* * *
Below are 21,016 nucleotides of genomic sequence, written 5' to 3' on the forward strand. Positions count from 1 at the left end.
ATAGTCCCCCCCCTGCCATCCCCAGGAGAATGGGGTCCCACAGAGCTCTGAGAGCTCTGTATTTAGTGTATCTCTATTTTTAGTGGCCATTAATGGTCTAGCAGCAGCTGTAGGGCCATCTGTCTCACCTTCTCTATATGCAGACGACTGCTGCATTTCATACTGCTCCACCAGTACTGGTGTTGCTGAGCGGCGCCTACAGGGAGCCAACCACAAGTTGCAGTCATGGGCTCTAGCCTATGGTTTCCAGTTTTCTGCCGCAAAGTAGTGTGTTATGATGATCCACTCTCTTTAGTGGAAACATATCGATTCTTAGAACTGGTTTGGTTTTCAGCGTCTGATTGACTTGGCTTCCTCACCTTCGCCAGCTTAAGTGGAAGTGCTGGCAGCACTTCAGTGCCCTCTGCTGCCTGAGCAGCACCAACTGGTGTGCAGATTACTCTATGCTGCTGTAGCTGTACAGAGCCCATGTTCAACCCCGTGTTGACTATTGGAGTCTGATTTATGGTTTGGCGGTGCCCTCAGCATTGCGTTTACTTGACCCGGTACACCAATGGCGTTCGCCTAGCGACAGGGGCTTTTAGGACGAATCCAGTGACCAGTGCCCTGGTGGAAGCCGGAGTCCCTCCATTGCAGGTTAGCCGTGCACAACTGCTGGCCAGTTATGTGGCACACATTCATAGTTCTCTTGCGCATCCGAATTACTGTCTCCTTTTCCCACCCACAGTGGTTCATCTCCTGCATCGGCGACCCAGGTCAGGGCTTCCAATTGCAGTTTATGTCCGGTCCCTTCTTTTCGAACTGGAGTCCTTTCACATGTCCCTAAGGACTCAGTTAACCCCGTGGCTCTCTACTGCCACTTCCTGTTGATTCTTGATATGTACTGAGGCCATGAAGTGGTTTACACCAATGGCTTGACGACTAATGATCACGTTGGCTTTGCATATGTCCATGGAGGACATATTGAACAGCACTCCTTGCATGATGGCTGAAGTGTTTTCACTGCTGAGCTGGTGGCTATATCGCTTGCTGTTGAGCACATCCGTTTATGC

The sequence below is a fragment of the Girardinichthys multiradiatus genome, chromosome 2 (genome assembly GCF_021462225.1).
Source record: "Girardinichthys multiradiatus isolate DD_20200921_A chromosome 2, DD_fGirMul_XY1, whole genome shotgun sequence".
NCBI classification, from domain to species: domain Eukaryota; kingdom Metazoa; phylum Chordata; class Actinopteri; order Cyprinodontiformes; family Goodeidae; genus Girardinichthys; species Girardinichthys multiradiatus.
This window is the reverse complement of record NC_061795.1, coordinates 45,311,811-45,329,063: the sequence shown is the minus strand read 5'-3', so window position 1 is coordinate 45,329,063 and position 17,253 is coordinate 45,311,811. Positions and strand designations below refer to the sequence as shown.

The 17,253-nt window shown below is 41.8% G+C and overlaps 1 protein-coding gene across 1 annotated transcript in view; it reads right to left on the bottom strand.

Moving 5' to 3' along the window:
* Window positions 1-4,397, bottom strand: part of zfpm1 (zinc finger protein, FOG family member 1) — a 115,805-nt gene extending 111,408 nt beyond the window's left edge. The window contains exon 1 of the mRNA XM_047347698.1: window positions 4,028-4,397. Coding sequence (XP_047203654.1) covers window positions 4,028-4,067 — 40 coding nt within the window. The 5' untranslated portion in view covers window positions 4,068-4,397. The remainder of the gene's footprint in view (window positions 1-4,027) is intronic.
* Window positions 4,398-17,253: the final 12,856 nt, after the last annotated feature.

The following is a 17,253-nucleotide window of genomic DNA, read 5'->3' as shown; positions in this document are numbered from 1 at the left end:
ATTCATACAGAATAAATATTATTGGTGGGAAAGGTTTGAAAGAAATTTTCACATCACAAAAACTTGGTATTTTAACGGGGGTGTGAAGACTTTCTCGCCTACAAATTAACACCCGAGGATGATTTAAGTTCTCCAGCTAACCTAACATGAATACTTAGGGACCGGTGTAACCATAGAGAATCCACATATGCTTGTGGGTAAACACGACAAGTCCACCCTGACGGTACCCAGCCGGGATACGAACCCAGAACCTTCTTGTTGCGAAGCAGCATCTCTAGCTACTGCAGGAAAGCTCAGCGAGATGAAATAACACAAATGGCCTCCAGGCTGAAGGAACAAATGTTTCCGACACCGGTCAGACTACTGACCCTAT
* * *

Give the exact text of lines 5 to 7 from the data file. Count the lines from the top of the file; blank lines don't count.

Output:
NCBI classification, from domain to species: domain Eukaryota; kingdom Metazoa; phylum Chordata; class Actinopteri; order Cyprinodontiformes; family Goodeidae; genus Girardinichthys; species Girardinichthys multiradiatus.
This window is the reverse complement of record NC_061795.1, coordinates 45,311,811-45,329,063: the sequence shown is the minus strand read 5'-3', so window position 1 is coordinate 45,329,063 and position 17,253 is coordinate 45,311,811. Positions and strand designations below refer to the sequence as shown.

The 17,253-nt window shown below is 41.8% G+C and overlaps 1 protein-coding gene across 1 annotated transcript in view; it reads right to left on the bottom strand.